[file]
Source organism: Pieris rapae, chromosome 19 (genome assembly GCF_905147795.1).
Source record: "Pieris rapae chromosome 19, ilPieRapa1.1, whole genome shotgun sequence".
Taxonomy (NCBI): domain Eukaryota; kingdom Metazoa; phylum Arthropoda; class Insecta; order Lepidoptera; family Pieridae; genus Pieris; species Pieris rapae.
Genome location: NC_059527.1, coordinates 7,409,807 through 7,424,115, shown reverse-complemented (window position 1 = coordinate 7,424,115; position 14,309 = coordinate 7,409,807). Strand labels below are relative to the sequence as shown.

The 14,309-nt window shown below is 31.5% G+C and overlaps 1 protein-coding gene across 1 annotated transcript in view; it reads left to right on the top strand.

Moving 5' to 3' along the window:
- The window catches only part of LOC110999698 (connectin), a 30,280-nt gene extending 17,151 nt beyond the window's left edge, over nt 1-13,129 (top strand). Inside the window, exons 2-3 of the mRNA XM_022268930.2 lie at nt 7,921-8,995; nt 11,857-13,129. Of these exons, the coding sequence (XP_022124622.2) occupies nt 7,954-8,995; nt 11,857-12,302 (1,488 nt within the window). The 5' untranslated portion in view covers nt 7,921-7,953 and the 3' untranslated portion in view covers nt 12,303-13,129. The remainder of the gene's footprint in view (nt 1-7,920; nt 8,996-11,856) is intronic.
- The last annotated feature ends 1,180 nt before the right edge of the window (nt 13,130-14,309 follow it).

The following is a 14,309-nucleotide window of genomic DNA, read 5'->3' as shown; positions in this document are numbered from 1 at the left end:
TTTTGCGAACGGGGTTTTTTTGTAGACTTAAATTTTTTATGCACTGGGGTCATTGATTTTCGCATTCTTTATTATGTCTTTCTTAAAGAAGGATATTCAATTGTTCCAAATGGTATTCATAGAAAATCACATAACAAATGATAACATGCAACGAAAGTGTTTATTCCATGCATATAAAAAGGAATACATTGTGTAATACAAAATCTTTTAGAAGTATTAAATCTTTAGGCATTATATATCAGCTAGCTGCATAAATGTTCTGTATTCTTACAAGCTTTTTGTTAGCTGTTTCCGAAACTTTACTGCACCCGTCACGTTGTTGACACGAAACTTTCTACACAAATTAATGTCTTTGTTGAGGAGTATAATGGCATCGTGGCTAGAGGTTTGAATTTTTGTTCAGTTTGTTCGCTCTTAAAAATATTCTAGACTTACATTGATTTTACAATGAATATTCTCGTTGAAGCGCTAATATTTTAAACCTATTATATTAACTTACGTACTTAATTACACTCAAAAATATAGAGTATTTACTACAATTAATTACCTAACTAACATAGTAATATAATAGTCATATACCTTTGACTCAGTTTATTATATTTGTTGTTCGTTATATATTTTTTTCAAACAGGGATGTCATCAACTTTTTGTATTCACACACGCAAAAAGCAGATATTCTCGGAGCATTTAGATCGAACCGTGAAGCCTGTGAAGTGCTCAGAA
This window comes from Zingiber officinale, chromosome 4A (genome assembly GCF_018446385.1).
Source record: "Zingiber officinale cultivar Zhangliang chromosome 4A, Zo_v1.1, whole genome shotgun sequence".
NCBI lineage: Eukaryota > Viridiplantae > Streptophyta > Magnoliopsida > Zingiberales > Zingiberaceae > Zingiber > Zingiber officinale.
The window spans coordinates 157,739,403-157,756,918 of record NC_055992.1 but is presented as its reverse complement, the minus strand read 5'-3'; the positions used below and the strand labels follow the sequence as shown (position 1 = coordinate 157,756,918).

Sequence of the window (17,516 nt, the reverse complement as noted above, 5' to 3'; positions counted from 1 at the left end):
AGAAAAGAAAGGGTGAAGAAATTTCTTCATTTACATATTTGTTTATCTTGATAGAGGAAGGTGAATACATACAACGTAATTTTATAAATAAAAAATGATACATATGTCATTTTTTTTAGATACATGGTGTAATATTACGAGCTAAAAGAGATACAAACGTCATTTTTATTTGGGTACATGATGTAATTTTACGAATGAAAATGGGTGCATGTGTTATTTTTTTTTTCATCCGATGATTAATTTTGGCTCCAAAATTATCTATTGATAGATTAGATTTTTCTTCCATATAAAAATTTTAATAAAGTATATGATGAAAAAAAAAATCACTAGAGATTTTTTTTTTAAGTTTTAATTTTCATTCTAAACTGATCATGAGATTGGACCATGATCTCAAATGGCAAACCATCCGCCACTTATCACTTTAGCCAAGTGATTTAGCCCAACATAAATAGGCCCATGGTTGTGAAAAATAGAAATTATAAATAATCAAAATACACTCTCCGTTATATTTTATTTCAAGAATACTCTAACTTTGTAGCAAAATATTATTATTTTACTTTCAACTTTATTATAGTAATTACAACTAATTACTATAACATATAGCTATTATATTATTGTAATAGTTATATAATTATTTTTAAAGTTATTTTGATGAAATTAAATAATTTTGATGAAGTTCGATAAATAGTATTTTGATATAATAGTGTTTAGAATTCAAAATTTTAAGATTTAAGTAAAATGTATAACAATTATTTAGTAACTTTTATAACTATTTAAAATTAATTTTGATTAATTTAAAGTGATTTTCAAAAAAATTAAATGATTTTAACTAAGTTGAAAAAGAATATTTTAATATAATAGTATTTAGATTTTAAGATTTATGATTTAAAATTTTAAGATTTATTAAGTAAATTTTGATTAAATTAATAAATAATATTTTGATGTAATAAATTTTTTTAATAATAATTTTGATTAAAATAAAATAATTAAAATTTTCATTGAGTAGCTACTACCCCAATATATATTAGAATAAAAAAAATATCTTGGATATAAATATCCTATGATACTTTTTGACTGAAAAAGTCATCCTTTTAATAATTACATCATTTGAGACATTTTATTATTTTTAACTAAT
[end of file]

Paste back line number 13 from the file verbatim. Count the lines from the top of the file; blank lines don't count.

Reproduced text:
NCBI lineage: Eukaryota > Viridiplantae > Streptophyta > Magnoliopsida > Zingiberales > Zingiberaceae > Zingiber > Zingiber officinale.